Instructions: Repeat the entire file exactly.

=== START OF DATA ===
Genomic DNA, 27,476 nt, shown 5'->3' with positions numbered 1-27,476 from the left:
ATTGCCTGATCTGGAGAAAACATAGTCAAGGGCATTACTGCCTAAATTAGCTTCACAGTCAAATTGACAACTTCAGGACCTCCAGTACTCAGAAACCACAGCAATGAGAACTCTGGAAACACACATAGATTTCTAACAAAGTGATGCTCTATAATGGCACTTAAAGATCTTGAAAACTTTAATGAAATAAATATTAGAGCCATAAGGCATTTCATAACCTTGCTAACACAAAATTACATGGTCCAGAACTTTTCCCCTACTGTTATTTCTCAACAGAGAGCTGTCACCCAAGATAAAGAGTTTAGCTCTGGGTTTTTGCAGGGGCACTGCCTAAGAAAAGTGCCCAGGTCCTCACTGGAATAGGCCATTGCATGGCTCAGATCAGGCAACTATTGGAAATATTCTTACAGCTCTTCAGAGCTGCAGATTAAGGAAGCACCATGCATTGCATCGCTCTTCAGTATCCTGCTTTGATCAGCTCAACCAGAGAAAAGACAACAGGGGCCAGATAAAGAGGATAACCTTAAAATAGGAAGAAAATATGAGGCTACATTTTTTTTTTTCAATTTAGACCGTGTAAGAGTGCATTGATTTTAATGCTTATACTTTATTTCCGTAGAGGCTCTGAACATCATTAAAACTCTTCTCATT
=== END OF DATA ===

Genomic DNA, 27,476 nt, shown 5'->3' with positions numbered 1-27,476 from the left:
ATTGCCTGATCTGGAGAAAACATAGTCAAGGGCATTACTGCCTAAATTAGCTTCACAGTCAAATTGACAACTTCAGGACCTCCAGTACTCAGAAACCACAGCAATGAGAACTCTGGAAACACACATAGATTTCTAACAAAGTGATGCTCTATAATGGCACTTAAAGATCTTGAAAACTTTAATGAAATAAATATTAGAGCCATAAGGCATTTCATAACCTTGCTAACACAAAATTACATGGTCCAGAACTTTTCCCCTACTGTTATTTCTCAACAGAGAGCTGTCACCCAAGATAAAGAGTTTAGCTCTGGGTTTTTGCAGGGGCACTGCCTAAGAAAAGTGCCCAGGTCCTCACTGGAATAGGCCATTGCATGGCTCAGATCAGGCAACTATTGGAAATATTCTTACAGCTCTTCAGAGCTGCAGATTAAGGAAGCACCATGCATTGCATCGCTCTTCAGTATCCTGCTTTGATCAGCTCAACCAGAGAAAAGACAACAGGGGCCAGATAAAGAGGATAACCTTAAAATAGGAAGAAAATATGAGGCTACATTTTTTTTTTTCAATTTAGACCGTGTAAGAGTGCATTGATTTTAATGCTTATACTTTATTTCCGTAGAGGCTCTGAACATCATTAAAACTCTTCTCATT